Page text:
Kumano Hayatama Shrine's entrance

Alongside Kumano Kodo, there are three main shrines; Kumano Hongu, Kumano Nachi and Kumano Hayatama and our goal was to visit all three of them this time. After visiting Kumano Hongu Shrine, our second destination was the Kumano Shingu Hayatama area to see Hana-no-Iwaya, Kamikura Shrine and then Kumano Hayatama Shrine. When visiting Kumano Kodo, rent-a-car is the best way to see around. The road is well maintained and locals drive very politely. We arrived at Nanki-Shirahama Airport located in the western part of Kii Peninsula and drove the Prefecture Routes to the Kumano Shingu Hayatama area located in the eastern part of Kii Peninsula. The Prefecture Route was easy to drive, but crossing the Kii Peninsula took a long time.

Hana-no-Iwaya

Before visiting Kumano Hayatama Shrine in Kumano Shingu Hayataa area, I firstly visited Hana-no-Iwaya’s old nature worship site, right in front of the Kumano-Nada Sea. Hana-no-Iwaya is located in Mie Prefecture and it required making a detour to Kumano Hayatama Shrine, but we wanted to see the sea after long hiking in the mountains. Hana-no-Iwaya was reputed to be the origin of gods who were listed in Nihon shoki, one of the oldest Japanese legendary history books from the 8th century. Geologically, Kii Peninsula in Wakayama and Mie Prefectures had huge stones and people enshrined huge rocks in the mountains or in front of the sea. Japanese native Shinto has an animistic belief system that sees godliness in trees, rocks and animals. Buddhism arrived via China in the 7th century and both of them have long been coexisting. The Kii Mountains are believed to be a special region inhabited by the gods. After the importation of Buddhism from China, the influence of Buddhism and its teachings spread all over Japan. The Kumano Kodo area gradually became a sacred place reflecting the reconciling of Shinto and Buddhism.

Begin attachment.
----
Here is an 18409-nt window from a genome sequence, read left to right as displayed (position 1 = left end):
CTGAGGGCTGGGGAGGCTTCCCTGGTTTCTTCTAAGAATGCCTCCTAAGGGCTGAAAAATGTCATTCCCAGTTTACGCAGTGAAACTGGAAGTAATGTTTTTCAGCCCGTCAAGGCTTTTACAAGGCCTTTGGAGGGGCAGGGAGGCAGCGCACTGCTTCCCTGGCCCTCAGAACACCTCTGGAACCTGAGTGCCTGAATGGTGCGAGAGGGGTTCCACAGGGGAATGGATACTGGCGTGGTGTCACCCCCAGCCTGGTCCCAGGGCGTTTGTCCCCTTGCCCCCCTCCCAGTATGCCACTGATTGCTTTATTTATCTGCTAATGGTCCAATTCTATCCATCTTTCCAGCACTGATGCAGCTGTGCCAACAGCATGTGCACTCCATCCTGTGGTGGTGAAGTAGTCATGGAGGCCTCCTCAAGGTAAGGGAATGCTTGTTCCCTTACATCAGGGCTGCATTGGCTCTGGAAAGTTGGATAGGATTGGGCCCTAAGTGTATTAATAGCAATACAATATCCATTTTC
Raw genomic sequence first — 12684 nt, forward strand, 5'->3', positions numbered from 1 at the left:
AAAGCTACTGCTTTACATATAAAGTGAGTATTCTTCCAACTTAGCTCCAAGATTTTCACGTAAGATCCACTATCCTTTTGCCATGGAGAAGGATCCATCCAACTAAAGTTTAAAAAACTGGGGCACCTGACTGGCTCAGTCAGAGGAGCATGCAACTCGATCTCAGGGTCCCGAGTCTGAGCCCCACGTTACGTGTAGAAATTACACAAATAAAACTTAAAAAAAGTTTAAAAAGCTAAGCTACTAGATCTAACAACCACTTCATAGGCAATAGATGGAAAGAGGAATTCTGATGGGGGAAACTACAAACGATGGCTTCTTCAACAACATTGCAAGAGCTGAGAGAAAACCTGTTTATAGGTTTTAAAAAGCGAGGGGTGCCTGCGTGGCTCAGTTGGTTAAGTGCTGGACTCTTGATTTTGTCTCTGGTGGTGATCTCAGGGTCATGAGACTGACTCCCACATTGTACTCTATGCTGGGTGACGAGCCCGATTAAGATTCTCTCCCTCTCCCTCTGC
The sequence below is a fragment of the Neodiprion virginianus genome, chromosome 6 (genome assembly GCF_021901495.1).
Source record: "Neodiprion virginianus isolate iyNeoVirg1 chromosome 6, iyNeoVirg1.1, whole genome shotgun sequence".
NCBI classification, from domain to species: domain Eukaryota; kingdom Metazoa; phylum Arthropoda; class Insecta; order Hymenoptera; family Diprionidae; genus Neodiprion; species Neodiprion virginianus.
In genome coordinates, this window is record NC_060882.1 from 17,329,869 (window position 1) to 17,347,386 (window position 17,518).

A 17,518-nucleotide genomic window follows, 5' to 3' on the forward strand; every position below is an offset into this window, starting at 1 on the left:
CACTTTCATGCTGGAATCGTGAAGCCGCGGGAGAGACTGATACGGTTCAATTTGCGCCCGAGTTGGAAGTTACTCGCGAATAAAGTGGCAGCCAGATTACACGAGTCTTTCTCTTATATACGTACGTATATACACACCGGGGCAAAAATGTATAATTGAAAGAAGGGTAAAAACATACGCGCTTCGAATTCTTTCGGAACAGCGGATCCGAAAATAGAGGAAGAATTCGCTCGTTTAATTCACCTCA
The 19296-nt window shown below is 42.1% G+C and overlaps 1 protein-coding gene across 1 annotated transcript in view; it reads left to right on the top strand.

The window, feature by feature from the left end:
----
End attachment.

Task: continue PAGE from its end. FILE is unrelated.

Hana no Iwaya from the seaHana-no-Iwaya rock is a symbol of nature worship. You can feel how big it is by looking back from  the Kumano-Nada Sea. The old Japanese respected nature and wondered how such a huge rock could be located in front of the sea. Then, they started to believe that gods were there. When ancient Japanese went fishing to the sea, they might pray to Hana-no-Iwaya rock to save and protect them. It is reasonable that people who were surrounded by nature prayed to natural objects in order to protect themselves from natural disasters. I only go hiking or fishing in the nature during weekends, so I wasn’t sure why ancient Japanese had religious faith in nature. However, when I saw Hana-no-Iwaya rock, finally I could understand nature worship a little bit more.